He joined a prostate cancer support group specifically for gay and bisexual men at Mount Sinai Hospital in Manhattan, one of several organized by the national advocacy organization MaleCare.

Being with other queer men “allowed us to be very open about our feelings — and our sexuality — and to be empathetic with each other,” Brass said. “Too often gay men are erased in these [support] groups. They don’t want to hear other men be vulnerable, and they don’t want to hear about gay sex.”

That’s true in the doctor’s office, too, Brass added.

“If you’re gay and you go to a urologist who hasn’t dealt with gay men, they’ll tell you, ‘Bring your wife with you,’" he said. "If you bring another man, they don’t know what to do. They can’t even breathe the words ‘anal sex.’ Talking to a man about it is just impossible.”

That discomfort can spread to gay patients. “To go into a urologist office, you walk in with all this shame and inhibition,” Brass lamented.


It’s impossible to know how many gay men have been diagnosed prostate cancer, because questions about sexuality are rarely included in research studies. “The medical community say, ‘We don’t want to ask older heterosexual men questions that might upset them,’" Simon Rosser, an LGBTQ health specialist and co-author of "Gay and Bisexual Men Living With Prostate Cancer," told NBC News.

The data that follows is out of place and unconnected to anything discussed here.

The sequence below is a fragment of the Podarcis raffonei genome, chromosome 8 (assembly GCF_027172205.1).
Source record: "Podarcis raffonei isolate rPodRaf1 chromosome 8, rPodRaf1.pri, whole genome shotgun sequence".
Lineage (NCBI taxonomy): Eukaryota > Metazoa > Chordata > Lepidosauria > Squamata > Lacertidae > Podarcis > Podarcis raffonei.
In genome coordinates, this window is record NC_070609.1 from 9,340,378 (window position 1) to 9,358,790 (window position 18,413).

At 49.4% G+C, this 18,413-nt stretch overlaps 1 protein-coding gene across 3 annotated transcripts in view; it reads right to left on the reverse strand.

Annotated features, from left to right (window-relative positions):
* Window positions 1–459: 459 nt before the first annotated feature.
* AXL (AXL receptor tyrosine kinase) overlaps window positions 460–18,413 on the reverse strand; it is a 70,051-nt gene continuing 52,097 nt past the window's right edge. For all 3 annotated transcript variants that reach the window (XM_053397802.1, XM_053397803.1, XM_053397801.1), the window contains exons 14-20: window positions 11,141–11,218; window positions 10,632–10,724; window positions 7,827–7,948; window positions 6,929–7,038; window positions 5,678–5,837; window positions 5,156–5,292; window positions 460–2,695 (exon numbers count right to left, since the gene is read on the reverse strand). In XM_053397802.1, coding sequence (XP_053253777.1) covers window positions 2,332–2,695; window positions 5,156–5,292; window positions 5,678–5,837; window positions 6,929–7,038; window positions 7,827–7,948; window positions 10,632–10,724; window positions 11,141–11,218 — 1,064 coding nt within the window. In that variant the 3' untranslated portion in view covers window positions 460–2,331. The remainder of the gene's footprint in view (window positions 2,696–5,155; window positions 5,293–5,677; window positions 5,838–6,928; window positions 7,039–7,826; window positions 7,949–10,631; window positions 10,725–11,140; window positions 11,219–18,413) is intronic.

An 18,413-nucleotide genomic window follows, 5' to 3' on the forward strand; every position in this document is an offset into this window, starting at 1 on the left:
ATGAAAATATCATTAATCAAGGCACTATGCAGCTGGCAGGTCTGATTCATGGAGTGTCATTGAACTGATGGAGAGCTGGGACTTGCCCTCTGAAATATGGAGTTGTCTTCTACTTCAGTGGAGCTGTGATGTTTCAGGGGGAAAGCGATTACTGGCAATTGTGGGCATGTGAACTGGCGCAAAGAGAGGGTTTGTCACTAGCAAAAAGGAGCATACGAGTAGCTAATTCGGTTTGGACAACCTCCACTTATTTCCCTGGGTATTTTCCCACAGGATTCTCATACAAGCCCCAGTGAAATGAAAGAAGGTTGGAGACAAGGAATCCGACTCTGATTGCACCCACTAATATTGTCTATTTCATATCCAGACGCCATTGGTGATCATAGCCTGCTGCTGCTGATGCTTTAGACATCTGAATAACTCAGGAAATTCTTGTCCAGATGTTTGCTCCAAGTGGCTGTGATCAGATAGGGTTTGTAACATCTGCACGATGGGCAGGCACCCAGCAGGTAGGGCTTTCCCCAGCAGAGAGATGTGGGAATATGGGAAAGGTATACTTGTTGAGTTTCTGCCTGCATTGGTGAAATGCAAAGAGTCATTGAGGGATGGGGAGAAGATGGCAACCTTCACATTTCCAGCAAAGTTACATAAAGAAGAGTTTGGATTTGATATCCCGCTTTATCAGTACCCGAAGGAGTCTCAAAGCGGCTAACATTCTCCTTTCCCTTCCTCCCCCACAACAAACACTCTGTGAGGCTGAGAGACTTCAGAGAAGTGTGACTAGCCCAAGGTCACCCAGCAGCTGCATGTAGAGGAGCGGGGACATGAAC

Simon Rosser
Simon Rosser, PhD, MPH, is a professor at the University of Minnesota School of Public Health. University of Minnesota

A professor at the University of Minnesota School of Public Health, Rosser has received a $3 million grant from the National Cancer Institute to put together the first comprehensive rehabilitation program specifically for gay and bisexual men with prostate cancer. But he’s not just a researcher — he’s a survivor himself, diagnosed last year at age 59. And he’s keenly aware of how little information is available for men like him.

“When my husband was diagnosed and had a radical prostatectomy, we reached out for help," Rosser said. "We were amazed to see how little was out there. I realized there were no studies, no research. It was a neglected area.”

But it wasn’t institutionalized homophobia, Rosser stressed. “Our efforts were focused on battling HIV, keeping young men alive. Frankly the older guys were secondary.”

When it comes to cancer, urologists and oncologists — even wives — are laser-focused on survival, according to Rosser. But he said when it comes to male patients, "studies show again and again that quality of life is equally important." And, he added, "a big part of quality of life is urinary continence and sexual function.”

Doctors may also make a number of assumptions about patients, including about their family support system, their sexual orientation and their sexual interests.